BOSTON — Wait-listing for liver transplantation among decompensated cirrhotics decreased by approximately 30% between the interferon and direct-acting antiviral eras, according to findings presented at The Liver Meeting 2016.

“The main take home point from this abstract is that we are now moving from seeing the impact of DAA therapy from an individual patient level to a national population-based level,” Jennifer A. Flemming, MD, of the departments of Medicine and Public Health Services at Queens University in Kingston, Ontario, told Healio.com/Hepatology in an interview.

Flemming and colleagues, assessed trends in liver transplantation wait-listing to determine whether successful HCV therapy impacted registration for transplantation. The cohort study included data from the Scientific Registry of Transplant Recipients database between 2003 and 2015. Findings for 47,591 adults wait-listed for liver transplantation due to HCV, hepatitis B virus and NASH underwent analysis.

Patients with a MELD score at 15 or greater and those with hepatocellular carcinoma were defined as those with decompensated cirrhosis. Further stratifications were included for the interferon era (2003-2010), the protease inhibitor era (2011-2013) and the DAA era (2014-2015). The researchers computed annual standardized incidence rates of wait-listing.

Results indicated that adjusted incidence rates of liver transplantation wait-listing among decompensated cirrhotics decreased by 5% from the IFN era to the protease inhibitor era (P = .004), and by 32% from the IFN era to the DAA era (P < .001). A decrease in wait-listing for decompensated cirrhotics with HBV also decreased from the IFN era to the PI era (–17%; P = .002) and to the DAA era (–24%; P < .001).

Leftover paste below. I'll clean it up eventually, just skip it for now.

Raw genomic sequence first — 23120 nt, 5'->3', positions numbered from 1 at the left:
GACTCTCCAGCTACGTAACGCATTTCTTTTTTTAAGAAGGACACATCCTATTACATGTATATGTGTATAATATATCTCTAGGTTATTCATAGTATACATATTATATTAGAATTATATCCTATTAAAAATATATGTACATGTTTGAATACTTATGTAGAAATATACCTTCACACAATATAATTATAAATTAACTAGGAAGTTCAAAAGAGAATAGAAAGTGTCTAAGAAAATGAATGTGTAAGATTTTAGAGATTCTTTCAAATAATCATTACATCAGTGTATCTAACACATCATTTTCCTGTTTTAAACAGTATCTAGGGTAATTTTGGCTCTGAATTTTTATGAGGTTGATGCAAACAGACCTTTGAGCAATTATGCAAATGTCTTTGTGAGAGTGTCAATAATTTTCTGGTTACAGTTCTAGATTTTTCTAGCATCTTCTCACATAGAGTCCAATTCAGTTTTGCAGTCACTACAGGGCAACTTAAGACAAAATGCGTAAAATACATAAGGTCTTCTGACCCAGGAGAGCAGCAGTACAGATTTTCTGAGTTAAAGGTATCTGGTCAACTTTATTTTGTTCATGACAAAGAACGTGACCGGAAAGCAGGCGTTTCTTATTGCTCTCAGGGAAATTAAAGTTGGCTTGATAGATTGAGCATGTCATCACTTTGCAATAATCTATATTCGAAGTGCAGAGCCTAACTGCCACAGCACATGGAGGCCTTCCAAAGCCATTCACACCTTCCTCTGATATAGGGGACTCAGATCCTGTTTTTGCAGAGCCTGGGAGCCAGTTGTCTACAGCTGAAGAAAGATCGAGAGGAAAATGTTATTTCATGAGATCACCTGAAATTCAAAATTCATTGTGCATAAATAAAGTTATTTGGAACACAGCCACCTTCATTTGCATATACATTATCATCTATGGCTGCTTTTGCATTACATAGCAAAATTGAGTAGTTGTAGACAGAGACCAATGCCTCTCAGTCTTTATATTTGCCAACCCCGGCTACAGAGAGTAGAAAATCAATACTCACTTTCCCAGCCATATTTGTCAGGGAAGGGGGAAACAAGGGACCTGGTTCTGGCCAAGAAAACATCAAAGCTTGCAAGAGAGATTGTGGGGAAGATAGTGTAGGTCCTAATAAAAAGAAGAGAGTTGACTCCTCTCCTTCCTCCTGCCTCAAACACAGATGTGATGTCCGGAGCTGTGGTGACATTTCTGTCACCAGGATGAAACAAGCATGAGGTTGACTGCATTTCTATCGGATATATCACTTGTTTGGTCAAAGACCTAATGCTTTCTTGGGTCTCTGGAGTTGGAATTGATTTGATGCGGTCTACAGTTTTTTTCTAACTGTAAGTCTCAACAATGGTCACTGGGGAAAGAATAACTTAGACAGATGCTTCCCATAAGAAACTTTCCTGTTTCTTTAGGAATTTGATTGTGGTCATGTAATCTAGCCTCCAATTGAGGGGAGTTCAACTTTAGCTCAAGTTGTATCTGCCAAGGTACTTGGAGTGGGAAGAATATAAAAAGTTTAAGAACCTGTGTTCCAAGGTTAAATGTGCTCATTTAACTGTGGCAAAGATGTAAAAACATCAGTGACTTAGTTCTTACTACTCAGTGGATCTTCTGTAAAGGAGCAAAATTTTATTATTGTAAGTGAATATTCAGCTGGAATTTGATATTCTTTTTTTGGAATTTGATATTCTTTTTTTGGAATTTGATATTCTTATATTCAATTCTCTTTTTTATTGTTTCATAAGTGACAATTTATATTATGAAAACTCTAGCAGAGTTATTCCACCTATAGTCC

However, wait-listing for decompensated cirrhotics with NASH increased by 41% from the IFN era to the protease inhibitor era (P < .001) and by 81% from IFN to DAA (P < .001).

Findings from 2015 showed that the adjusted incidence rates of wait-listing for liver transplantation for decompensated cirrhosis were similar in NASH and HCV, 2.80 per 100,000 vs. 2.73 per 100,000.

Wait-listing for HCC among patients with both HCV and NASH increased during the protease inhibitor and DAA eras (P < .001 for all). Wait-listing in HBV-associated HCC remained stable through the eras (P > .005 for all).

The rate of wait-listing for HCV-associated decompensated cirrhosis has decreased by over 30% in the DAA era, the researchers concluded. Thy added that the rate is comparable to that of NASH, and that more reductions in wait-listing may be forthcoming.

 “As clinicians, we have all seen the impact of DAA therapy on individual patients with respect to improvements in liver function in those with decompensated disease,” Flemming said. “Our data suggests that even in the first 2 years of access to DAA therapy, there is evidence that it is already having a dramatic effect with respect to the national liver transplant wait list.  We hypothesize that these trends will continue into the next decade as more patients with hepatitis C are identified through screening and receive linkage to HCV care.”

Reference:

Flemming JA, et al. Abstract LB-23. Presented at: The Liver Meeting; Nov. 11-15, 2016; Boston.

Disclosures: Flemming reports no relevant financial disclosures.